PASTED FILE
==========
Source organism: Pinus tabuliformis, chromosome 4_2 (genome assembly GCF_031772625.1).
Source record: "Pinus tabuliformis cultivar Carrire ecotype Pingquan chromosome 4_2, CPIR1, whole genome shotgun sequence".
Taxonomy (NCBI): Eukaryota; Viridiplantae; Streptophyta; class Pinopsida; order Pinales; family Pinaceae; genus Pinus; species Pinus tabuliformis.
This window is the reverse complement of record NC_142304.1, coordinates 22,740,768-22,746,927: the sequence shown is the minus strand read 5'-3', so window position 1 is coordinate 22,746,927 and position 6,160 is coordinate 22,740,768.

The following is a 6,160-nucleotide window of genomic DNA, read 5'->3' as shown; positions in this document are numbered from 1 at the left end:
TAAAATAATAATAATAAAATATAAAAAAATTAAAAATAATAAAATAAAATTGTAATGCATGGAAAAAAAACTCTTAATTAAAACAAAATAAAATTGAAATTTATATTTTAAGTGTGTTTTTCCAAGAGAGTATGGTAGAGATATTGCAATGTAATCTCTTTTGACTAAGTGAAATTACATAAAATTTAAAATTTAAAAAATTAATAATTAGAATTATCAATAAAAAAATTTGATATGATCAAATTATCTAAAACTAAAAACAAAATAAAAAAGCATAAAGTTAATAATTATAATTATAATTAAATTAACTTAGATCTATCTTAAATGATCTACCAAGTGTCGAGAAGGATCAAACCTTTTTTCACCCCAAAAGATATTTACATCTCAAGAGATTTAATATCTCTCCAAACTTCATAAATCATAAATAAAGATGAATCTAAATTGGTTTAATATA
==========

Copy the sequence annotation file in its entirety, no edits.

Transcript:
Source organism: Pinus tabuliformis, chromosome 4_2 (genome assembly GCF_031772625.1).
Source record: "Pinus tabuliformis cultivar Carrire ecotype Pingquan chromosome 4_2, CPIR1, whole genome shotgun sequence".
Taxonomy (NCBI): Eukaryota; Viridiplantae; Streptophyta; class Pinopsida; order Pinales; family Pinaceae; genus Pinus; species Pinus tabuliformis.
This window is the reverse complement of record NC_142304.1, coordinates 22,740,768-22,746,927: the sequence shown is the minus strand read 5'-3', so window position 1 is coordinate 22,746,927 and position 6,160 is coordinate 22,740,768.

The following is a 6,160-nucleotide window of genomic DNA, read 5'->3' as shown; positions in this document are numbered from 1 at the left end:
TAAAATAATAATAATAAAATATAAAAAAATTAAAAATAATAAAATAAAATTGTAATGCATGGAAAAAAAACTCTTAATTAAAACAAAATAAAATTGAAATTTATATTTTAAGTGTGTTTTTCCAAGAGAGTATGGTAGAGATATTGCAATGTAATCTCTTTTGACTAAGTGAAATTACATAAAATTTAAAATTTAAAAAATTAATAATTAGAATTATCAATAAAAAAATTTGATATGATCAAATTATCTAAAACTAAAAACAAAATAAAAAAGCATAAAGTTAATAATTATAATTATAATTAAATTAACTTAGATCTATCTTAAATGATCTACCAAGTGTCGAGAAGGATCAAACCTTTTTTCACCCCAAAAGATATTTACATCTCAAGAGATTTAATATCTCTCCAAACTTCATAAATCATAAATAAAGATGAATCTAAATTGGTTTAATATA